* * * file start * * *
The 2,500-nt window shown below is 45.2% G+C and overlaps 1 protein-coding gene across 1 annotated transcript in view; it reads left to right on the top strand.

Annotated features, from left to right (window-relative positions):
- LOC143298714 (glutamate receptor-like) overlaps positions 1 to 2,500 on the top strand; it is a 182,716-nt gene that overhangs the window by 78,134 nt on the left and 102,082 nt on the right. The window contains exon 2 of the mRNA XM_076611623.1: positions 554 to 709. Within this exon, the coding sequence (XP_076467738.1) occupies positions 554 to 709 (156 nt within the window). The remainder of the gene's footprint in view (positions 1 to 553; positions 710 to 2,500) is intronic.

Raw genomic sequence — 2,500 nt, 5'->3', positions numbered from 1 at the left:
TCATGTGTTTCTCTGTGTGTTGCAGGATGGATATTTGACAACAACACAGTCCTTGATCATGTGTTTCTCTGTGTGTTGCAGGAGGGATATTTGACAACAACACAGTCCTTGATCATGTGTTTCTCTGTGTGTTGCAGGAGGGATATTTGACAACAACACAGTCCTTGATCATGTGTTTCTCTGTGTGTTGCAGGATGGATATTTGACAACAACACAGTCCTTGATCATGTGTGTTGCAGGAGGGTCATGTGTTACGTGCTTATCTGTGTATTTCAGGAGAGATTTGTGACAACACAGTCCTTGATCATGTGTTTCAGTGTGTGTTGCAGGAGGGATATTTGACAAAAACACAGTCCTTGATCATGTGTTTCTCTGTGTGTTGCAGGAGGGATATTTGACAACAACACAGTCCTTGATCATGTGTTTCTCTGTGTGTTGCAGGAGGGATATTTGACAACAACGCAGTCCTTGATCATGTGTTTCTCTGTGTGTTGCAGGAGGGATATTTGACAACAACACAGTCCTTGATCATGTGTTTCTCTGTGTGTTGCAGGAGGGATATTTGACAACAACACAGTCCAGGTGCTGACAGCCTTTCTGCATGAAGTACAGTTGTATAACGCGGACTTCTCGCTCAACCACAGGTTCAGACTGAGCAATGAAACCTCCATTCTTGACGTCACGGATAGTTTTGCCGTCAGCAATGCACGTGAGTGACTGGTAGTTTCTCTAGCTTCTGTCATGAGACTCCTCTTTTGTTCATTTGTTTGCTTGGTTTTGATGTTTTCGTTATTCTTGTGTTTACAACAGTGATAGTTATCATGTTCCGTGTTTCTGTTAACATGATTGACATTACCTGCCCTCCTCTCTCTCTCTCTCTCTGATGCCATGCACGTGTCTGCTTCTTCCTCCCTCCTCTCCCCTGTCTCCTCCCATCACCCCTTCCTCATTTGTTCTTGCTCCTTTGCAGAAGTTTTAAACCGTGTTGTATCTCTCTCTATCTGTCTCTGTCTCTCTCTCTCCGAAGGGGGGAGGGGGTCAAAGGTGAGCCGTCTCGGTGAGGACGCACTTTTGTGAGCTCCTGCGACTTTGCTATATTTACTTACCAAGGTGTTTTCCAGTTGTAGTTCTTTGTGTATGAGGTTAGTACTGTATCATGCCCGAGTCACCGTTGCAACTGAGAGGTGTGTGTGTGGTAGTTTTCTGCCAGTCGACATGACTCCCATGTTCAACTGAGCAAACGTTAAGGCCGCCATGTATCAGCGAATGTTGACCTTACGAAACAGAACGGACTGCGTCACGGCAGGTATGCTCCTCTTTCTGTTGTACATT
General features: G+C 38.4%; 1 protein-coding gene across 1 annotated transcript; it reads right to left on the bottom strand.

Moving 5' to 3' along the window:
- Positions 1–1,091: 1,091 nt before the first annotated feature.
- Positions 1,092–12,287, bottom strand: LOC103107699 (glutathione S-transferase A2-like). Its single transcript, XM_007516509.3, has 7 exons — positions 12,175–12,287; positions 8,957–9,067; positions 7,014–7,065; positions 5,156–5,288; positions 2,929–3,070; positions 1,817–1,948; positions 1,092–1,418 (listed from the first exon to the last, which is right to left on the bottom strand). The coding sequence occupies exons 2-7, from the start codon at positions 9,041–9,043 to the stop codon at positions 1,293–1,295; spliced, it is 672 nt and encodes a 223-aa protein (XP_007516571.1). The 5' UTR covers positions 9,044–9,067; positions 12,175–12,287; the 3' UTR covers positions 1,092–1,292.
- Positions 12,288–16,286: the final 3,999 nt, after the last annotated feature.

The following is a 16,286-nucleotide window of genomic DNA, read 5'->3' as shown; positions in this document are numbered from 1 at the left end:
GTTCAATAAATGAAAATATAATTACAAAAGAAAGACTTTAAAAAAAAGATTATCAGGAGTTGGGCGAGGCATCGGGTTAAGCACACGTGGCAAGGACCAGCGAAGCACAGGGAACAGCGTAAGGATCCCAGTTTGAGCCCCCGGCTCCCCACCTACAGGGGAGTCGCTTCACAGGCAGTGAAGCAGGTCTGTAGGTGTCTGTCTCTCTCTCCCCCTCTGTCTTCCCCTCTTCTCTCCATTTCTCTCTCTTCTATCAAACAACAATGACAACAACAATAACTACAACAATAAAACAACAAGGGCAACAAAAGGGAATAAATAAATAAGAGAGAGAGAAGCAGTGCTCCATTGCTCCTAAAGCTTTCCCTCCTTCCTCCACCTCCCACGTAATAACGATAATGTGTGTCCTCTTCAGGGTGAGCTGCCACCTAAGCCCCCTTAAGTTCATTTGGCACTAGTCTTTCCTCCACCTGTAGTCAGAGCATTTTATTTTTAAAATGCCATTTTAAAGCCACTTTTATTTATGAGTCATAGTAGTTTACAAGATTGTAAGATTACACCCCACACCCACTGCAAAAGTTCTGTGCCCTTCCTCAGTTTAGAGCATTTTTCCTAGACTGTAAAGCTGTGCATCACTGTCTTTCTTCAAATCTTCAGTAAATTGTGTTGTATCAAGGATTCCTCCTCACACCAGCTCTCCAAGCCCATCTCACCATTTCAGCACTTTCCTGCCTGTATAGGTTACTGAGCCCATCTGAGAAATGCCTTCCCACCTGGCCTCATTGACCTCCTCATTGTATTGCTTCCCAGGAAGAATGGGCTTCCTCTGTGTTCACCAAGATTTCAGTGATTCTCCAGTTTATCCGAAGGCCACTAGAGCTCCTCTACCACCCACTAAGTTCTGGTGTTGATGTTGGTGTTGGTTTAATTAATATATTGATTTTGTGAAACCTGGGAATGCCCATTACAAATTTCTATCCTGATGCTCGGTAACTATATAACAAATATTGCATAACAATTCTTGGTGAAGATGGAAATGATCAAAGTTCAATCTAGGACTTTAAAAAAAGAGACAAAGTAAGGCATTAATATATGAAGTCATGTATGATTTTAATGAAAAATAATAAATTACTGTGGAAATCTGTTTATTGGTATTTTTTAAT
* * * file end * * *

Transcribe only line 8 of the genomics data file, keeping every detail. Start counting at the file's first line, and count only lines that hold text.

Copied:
- Positions 1–1,091: 1,091 nt before the first annotated feature.